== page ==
Healthlines: Is the pressure of looming exams leading teens to unhealthy eating habits?

| نسخة PDF Send to Friend Print News | A A

Author: Alva Carpenter, [email protected]

Wednesday 21 April 2010

The teenage years are known to be very stressful since the body goes through a lot of growth and hormone level changes. For this reason, it is important to provide it with top-quality nutrients to help drive it through these important years. However, with the constant stress of project deadlines and exam preparations, many teenagers tend to fuel their bodies with high-fat and high-sugar foods that are very low in important nutrients.

Aiming to get good grades in hope of finally getting that university degree is still as important as ever. As a result, parents might turn a blind eye to poor eating habits that their teenagers may have since their main concern is studying. As a result, many teenagers end up gaining weight from sitting down more to study and reaching out for chocolate bars, cookies, chips or soft drinks. It is important to note, however, that eating junk food can lead to fatigue at a time when they need support and energy in order to get everything done.
Maintaining a positive attitude to studying is very important. The more positive you feel about studying, the easier it will be to remember all the facts. If you view studying negatively, however, you are more likely to want to distract yourself with constant snacking and time wasting. Study the most difficult or least interesting material first, when your energy is at its highest.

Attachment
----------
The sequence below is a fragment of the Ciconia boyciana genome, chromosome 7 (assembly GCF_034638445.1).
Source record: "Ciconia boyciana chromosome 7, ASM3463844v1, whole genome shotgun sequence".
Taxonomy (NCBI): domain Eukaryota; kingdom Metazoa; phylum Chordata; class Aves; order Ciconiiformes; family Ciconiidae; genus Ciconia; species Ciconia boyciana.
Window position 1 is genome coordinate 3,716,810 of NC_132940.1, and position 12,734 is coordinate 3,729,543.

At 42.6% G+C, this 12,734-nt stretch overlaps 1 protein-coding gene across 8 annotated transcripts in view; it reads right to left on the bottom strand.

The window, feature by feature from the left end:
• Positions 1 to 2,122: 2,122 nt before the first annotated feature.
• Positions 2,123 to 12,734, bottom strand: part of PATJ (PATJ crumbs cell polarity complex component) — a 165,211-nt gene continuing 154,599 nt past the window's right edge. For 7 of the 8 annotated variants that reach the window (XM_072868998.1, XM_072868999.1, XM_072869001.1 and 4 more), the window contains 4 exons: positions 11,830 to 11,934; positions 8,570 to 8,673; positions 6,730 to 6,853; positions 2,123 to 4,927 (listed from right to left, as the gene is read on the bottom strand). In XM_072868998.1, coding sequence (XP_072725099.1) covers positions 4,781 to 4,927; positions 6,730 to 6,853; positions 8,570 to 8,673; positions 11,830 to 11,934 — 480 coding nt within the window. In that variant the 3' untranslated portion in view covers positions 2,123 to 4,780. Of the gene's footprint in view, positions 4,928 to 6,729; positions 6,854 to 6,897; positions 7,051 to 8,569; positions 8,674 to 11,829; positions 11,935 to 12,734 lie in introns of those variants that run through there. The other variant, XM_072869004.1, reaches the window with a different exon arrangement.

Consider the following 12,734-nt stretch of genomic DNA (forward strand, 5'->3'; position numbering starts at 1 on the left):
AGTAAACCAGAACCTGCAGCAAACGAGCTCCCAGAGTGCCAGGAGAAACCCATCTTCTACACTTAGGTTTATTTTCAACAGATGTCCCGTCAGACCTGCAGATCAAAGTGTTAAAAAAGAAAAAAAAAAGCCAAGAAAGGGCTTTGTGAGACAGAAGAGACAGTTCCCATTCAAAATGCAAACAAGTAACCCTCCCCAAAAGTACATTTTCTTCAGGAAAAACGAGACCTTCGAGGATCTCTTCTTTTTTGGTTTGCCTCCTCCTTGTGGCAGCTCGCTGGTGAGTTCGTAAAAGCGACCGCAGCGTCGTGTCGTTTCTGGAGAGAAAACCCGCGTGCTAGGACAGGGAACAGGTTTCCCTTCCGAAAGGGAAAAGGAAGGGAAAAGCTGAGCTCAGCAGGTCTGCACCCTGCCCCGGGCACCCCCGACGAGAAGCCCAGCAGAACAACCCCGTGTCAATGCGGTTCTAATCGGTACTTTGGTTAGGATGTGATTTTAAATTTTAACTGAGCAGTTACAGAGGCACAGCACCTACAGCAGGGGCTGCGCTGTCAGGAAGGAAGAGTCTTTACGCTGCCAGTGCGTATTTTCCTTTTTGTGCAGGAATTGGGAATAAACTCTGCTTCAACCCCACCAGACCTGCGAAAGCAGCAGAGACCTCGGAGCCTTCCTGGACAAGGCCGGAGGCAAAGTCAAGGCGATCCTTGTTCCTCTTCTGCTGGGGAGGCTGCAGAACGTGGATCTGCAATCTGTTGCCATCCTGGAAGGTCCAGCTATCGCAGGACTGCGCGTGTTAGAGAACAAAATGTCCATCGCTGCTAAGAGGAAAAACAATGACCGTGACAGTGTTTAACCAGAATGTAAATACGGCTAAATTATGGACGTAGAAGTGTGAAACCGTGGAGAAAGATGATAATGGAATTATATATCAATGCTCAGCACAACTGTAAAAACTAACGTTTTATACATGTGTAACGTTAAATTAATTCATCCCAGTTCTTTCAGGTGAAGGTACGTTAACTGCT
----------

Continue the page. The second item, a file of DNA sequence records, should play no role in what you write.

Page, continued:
Teens do need their sleep and have a great capacity to sleep especially at weekends. However, constantly feeling tired could be a sign that they have an iron deficiency. We often think we need sugar or that our bodies are asking for sugar to give us energy — at least that’s what advertising tries to convince us. In reality, however, we can get all the energy we need from the foods we eat in a healthy and balanced diet.

Choose a nutritious wholegrain breakfast like Muesli, Weetabix or porridge oats to fuel your brain. Such high-fiber breakfasts make a great difference in concentration, mood and energy levels.

• Lean roast beef sandwich made with brown whole meal bread
• Baked beans on toast
• Boiled egg and toast
• Sardines canned in oil on toast.
• Bowl of breakfast cereal
• A few dried figs
• A tablespoonful of sesame seeds
• Green leafy vegetables, such as watercress, kale, spring greens and broccoli

Drinking large quantities of coffee to help you get through long periods of studying will actually interfere with your natural sleep patterns and make you more tired in the long run. Instead, drink more water to keep you hydrated; it’s great for the skin as well. Try to keep a bottle of water on your desk. Also, drinking peppermint tea or sucking on mint sweets keeps the brain alert. Unlike water, fizzy drinks and “juice drinks” contain a lot sugar — which means they contain a lot of calories — and very few nutrients. So, try to keep these to a minimum as the added sugar can also damage teeth.

Start your busy day with some exercise before you hit the shower. Do ten minutes of exercise every morning to help you wake up. Exercise releases feel-good endorphins that make you feel happier and more confident. If you’re not sure which exercises to do, send me an email for my mini-morning workout at [email protected].
 
 

— Mrs. Gupta
 
Yes. Milk and other dairy products are very important for bone health, especially during the first ten years when bones are growing the fastest. Milk contains calcium which is critical to building bone mass and keeping bones strong so that they can support physical activity and lower the risk of bone fractures, such as osteoporosis.
— Alva

| نسخة PDF Send to Friend Print News | A A

Events & Exhibitions

Stay Connected

Facebook